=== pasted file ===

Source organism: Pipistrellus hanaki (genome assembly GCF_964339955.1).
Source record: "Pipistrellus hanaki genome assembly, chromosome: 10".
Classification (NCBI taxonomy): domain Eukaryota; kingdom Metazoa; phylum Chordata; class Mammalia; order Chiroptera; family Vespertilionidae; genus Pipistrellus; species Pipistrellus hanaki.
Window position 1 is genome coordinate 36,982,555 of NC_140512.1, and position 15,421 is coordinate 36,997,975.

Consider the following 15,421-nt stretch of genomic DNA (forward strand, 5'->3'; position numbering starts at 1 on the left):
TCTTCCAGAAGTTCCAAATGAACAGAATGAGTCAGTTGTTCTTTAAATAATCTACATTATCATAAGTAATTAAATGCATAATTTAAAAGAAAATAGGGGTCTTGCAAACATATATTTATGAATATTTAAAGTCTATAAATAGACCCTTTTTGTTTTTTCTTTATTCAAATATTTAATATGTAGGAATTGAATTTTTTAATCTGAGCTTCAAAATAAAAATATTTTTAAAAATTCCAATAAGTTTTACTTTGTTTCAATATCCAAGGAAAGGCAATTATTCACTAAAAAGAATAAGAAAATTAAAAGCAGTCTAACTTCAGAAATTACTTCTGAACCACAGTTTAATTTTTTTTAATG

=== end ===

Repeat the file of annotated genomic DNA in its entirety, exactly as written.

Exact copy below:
Source organism: Pipistrellus hanaki (genome assembly GCF_964339955.1).
Source record: "Pipistrellus hanaki genome assembly, chromosome: 10".
Classification (NCBI taxonomy): domain Eukaryota; kingdom Metazoa; phylum Chordata; class Mammalia; order Chiroptera; family Vespertilionidae; genus Pipistrellus; species Pipistrellus hanaki.
Window position 1 is genome coordinate 36,982,555 of NC_140512.1, and position 15,421 is coordinate 36,997,975.

Consider the following 15,421-nt stretch of genomic DNA (forward strand, 5'->3'; position numbering starts at 1 on the left):
TCTTCCAGAAGTTCCAAATGAACAGAATGAGTCAGTTGTTCTTTAAATAATCTACATTATCATAAGTAATTAAATGCATAATTTAAAAGAAAATAGGGGTCTTGCAAACATATATTTATGAATATTTAAAGTCTATAAATAGACCCTTTTTGTTTTTTCTTTATTCAAATATTTAATATGTAGGAATTGAATTTTTTAATCTGAGCTTCAAAATAAAAATATTTTTAAAAATTCCAATAAGTTTTACTTTGTTTCAATATCCAAGGAAAGGCAATTATTCACTAAAAAGAATAAGAAAATTAAAAGCAGTCTAACTTCAGAAATTACTTCTGAACCACAGTTTAATTTTTTTTAATG